Not much out there, or so I thought, When dozing off to sleep with nothing alive visible on the horizon in any direction, the blackened overhead dome of the August midnight sky became a dazzling symphony of shooting stars crissscrossing in simultaneous arcs. A mile up from sea level, absent the pollution of burned hydrocarbons and blazing lights of civilization, the cosmic illumination of a thousand distant suns was powerful enough to permit reading a book.



It is in the Buddhist karma of the Mongolian nomads to care for a stranger so every morning, outside of my tent someone left an offering of dried yoghurt.



Although I seldom saw them during the day, early evenings, sometimes curious nomads would visit my camp where we would swap samples of my dried fruit for their dried meats.



Some of the more progressive nomads rode late-model Russian motorcycles



While others carried on more ancient traditions



Involuntary Wandering (Lost)
August 15, 2004
The Gobi Desert
The two major manufactures of GPS units each sell a CD with downloadable data revealing the main roads of the world. Assuming they used the same sources, it seemed logical that mine would display the same information as Brand X. It didn’t. Primary roads in Mongolia are merely frequently used tire tracks over dirt that became roads. There are thousands of these throughout the country with countless forks constantly dividing them into separate directions. Brand X marks a few of these routes, mine does not. Although mine is an easier unit to operate, except for the black triangle indicating my position near the border with China, for identifying roads it was useless in the Gobi.

Asking for directions has little value either. If the nomads understand questions, they just point to a series of tracks and say, “That one.” It makes no difference which I select, a mile down the road, it forks into several other tracks making gradual enough changes so that by the time the compass registers I am moving in the wrong direction, it’s hard to remember how to return to the original fork.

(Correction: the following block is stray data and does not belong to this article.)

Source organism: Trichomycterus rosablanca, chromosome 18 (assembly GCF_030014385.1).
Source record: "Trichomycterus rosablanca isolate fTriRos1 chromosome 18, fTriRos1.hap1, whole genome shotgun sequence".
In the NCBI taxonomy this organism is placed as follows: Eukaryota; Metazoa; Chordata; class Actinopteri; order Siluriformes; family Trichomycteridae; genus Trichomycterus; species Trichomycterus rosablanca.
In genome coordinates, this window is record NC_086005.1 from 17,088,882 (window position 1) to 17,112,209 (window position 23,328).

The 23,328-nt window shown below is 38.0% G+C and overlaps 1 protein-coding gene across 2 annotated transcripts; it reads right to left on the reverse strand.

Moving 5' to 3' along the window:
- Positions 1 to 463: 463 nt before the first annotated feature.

Fortunately, a friend provided specific GPS coordinates for important landmarks in the Gobi. Since the terrain is flat with no fences, theoretically, it should be possible to ride in a straight line to the intended destination. If there were no washes, sand dunes or low mountain ranges, that would have worked. And getting lost in the desert is common. Even with one eye on the GPS and the other on the horizon, it’s easy to become disorientated enough to question if the GPS is malfunctioning.

On a lightweight bike with knobby tires, sand dunes are fun—with street tires on a four hundred pound motorcycle lugging two hundred pounds of extra gear, it’s a tiring battle. Three hours of spinning through soft sand dunes leads back to where I started--except, now there are no nomads to consult, only numerous herds of foul smelling camels that hopefully belong to somebody. Maybe following their tracks will lead to humans who can point to the right direction. Anything is better than this.

Two hours later the animal tracks scattered but there was a wash at the base of a small mountain range emptying into an alluvial plain. Loose gravel of the widening bed was firmer to ride than rolling dunes but according to the GPS, the wash was leading opposite of the proper direction. It was hard to recall how long it had been since the low-fuel light blinked on, indicating two gallons left. That should last one hundred twenty miles, but it’s unknown if there is somewhere to buy fuel even if finding a main road. Supplies are adequate--a dozen protein bars, canned sardines and three, two-liter, plastic water bottles wrapped in socks. Still, the jarring has broken two of the bottles leaving one full container and an aluminum saddlebag holding the other two. At least they are still drinkable.
Between a hand drawn map provided by one of the nomads and the GPS, it appears that I’ll eventually hit a main road that’s supposed to be recognized by tilting old telephone poles without wires.

Even so, there is still another twenty miles of spinning across the desert. At this point, my own judgment’s in question and since sunset is two hours away, it’s best to setup camp and tackle the situation in the morning with a clearer head. I often seek remote locations to venture, wondering if there is ever enough distance from civilization. Today there was. Wrangling to sleep with concerns over punctured tires and running out of fuel, the Gobi remains unchanged in the morning. Unzipping the tent reveals a half dozen camels sniffing around about to dine on my gear. But before they can discover the taste of canvas and protein bars, I shoo them away.

It’s time for a new plan. The best solution is to program the waypoint into the GPS from my current position and then add an estimated one approximately to where the main road ought to be, based on the nomad’s map. It should be easy to follow the thick black line drawn on the screen. Seven arduous hours later, slightly north of the programmed waypoint, tiny vertical lines appear where a blue sky meets a pink desert. This is not the home stretch but merely where the contest begins. The orange low-fuel light is a steady reminder that the game has plenty of twists ahead.